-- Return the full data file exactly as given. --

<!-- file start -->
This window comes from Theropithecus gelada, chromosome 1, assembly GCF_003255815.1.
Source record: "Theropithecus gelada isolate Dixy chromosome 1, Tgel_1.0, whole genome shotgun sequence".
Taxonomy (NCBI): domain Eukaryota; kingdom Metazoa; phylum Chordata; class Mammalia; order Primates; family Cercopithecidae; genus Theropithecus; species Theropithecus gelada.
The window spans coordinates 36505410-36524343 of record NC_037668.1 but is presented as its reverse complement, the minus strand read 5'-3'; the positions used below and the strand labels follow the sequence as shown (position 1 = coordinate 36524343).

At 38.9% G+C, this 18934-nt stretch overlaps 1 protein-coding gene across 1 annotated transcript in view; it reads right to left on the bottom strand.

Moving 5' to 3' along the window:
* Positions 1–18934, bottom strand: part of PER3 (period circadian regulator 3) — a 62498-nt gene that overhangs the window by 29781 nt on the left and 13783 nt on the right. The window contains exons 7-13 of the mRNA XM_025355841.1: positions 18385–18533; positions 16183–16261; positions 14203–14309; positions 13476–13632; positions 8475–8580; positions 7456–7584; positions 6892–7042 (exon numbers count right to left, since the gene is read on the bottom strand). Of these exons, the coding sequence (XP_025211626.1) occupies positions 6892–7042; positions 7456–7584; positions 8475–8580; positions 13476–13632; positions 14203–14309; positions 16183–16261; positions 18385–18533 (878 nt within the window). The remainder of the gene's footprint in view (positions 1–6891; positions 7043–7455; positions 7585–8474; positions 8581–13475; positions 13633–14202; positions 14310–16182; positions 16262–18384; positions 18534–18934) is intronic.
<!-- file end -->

This window comes from Theropithecus gelada, chromosome 1, assembly GCF_003255815.1.
Source record: "Theropithecus gelada isolate Dixy chromosome 1, Tgel_1.0, whole genome shotgun sequence".
Taxonomy (NCBI): domain Eukaryota; kingdom Metazoa; phylum Chordata; class Mammalia; order Primates; family Cercopithecidae; genus Theropithecus; species Theropithecus gelada.
The window spans coordinates 36505410-36524343 of record NC_037668.1 but is presented as its reverse complement, the minus strand read 5'-3'; the positions used below and the strand labels follow the sequence as shown (position 1 = coordinate 36524343).

At 38.9% G+C, this 18934-nt stretch overlaps 1 protein-coding gene across 1 annotated transcript in view; it reads right to left on the bottom strand.

Moving 5' to 3' along the window:
* Positions 1–18934, bottom strand: part of PER3 (period circadian regulator 3) — a 62498-nt gene that overhangs the window by 29781 nt on the left and 13783 nt on the right. The window contains exons 7-13 of the mRNA XM_025355841.1: positions 18385–18533; positions 16183–16261; positions 14203–14309; positions 13476–13632; positions 8475–8580; positions 7456–7584; positions 6892–7042 (exon numbers count right to left, since the gene is read on the bottom strand). Of these exons, the coding sequence (XP_025211626.1) occupies positions 6892–7042; positions 7456–7584; positions 8475–8580; positions 13476–13632; positions 14203–14309; positions 16183–16261; positions 18385–18533 (878 nt within the window). The remainder of the gene's footprint in view (positions 1–6891; positions 7043–7455; positions 7585–8474; positions 8581–13475; positions 13633–14202; positions 14310–16182; positions 16262–18384; positions 18534–18934) is intronic.